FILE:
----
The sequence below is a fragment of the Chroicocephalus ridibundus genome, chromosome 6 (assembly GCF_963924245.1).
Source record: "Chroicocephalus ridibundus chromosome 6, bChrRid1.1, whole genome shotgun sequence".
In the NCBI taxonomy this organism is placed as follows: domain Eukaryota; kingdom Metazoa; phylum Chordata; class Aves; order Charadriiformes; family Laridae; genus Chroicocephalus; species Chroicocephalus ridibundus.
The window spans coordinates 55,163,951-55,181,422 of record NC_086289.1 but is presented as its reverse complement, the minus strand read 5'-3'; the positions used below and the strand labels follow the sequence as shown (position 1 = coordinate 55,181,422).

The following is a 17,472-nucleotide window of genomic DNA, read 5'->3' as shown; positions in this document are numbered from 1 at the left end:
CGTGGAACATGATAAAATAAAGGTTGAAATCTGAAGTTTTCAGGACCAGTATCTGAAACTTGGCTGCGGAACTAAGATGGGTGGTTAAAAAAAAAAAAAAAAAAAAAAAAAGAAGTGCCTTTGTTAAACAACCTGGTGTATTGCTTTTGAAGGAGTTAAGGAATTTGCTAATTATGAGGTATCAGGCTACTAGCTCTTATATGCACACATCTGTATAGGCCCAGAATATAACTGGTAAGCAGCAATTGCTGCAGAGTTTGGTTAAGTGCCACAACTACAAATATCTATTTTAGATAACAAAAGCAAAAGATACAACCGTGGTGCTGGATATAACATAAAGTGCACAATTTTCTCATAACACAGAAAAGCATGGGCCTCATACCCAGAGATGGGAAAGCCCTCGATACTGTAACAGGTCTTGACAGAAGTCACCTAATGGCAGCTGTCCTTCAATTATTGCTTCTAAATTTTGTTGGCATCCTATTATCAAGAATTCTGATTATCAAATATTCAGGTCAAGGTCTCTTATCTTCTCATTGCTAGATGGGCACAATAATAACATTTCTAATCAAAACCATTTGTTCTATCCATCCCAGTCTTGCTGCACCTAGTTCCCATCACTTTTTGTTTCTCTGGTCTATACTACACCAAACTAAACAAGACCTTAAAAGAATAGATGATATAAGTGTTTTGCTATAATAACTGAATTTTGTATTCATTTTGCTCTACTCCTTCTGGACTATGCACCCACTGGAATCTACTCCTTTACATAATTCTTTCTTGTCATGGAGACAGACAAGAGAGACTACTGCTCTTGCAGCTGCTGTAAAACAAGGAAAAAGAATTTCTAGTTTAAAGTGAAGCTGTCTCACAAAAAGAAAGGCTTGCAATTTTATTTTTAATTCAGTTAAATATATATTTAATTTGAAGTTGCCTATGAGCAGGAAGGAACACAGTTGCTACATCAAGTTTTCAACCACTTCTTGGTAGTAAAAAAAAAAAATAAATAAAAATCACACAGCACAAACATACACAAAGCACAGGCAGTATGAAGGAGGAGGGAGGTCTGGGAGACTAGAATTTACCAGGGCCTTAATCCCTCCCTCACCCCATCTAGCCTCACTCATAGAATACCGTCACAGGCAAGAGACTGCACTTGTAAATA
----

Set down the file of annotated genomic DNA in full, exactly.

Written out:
The sequence below is a fragment of the Chroicocephalus ridibundus genome, chromosome 6 (assembly GCF_963924245.1).
Source record: "Chroicocephalus ridibundus chromosome 6, bChrRid1.1, whole genome shotgun sequence".
In the NCBI taxonomy this organism is placed as follows: domain Eukaryota; kingdom Metazoa; phylum Chordata; class Aves; order Charadriiformes; family Laridae; genus Chroicocephalus; species Chroicocephalus ridibundus.
The window spans coordinates 55,163,951-55,181,422 of record NC_086289.1 but is presented as its reverse complement, the minus strand read 5'-3'; the positions used below and the strand labels follow the sequence as shown (position 1 = coordinate 55,181,422).

The following is a 17,472-nucleotide window of genomic DNA, read 5'->3' as shown; positions in this document are numbered from 1 at the left end:
CGTGGAACATGATAAAATAAAGGTTGAAATCTGAAGTTTTCAGGACCAGTATCTGAAACTTGGCTGCGGAACTAAGATGGGTGGTTAAAAAAAAAAAAAAAAAAAAAAAAAGAAGTGCCTTTGTTAAACAACCTGGTGTATTGCTTTTGAAGGAGTTAAGGAATTTGCTAATTATGAGGTATCAGGCTACTAGCTCTTATATGCACACATCTGTATAGGCCCAGAATATAACTGGTAAGCAGCAATTGCTGCAGAGTTTGGTTAAGTGCCACAACTACAAATATCTATTTTAGATAACAAAAGCAAAAGATACAACCGTGGTGCTGGATATAACATAAAGTGCACAATTTTCTCATAACACAGAAAAGCATGGGCCTCATACCCAGAGATGGGAAAGCCCTCGATACTGTAACAGGTCTTGACAGAAGTCACCTAATGGCAGCTGTCCTTCAATTATTGCTTCTAAATTTTGTTGGCATCCTATTATCAAGAATTCTGATTATCAAATATTCAGGTCAAGGTCTCTTATCTTCTCATTGCTAGATGGGCACAATAATAACATTTCTAATCAAAACCATTTGTTCTATCCATCCCAGTCTTGCTGCACCTAGTTCCCATCACTTTTTGTTTCTCTGGTCTATACTACACCAAACTAAACAAGACCTTAAAAGAATAGATGATATAAGTGTTTTGCTATAATAACTGAATTTTGTATTCATTTTGCTCTACTCCTTCTGGACTATGCACCCACTGGAATCTACTCCTTTACATAATTCTTTCTTGTCATGGAGACAGACAAGAGAGACTACTGCTCTTGCAGCTGCTGTAAAACAAGGAAAAAGAATTTCTAGTTTAAAGTGAAGCTGTCTCACAAAAAGAAAGGCTTGCAATTTTATTTTTAATTCAGTTAAATATATATTTAATTTGAAGTTGCCTATGAGCAGGAAGGAACACAGTTGCTACATCAAGTTTTCAACCACTTCTTGGTAGTAAAAAAAAAAAATAAATAAAAATCACACAGCACAAACATACACAAAGCACAGGCAGTATGAAGGAGGAGGGAGGTCTGGGAGACTAGAATTTACCAGGGCCTTAATCCCTCCCTCACCCCATCTAGCCTCACTCATAGAATACCGTCACAGGCAAGAGACTGCACTTGTAAATA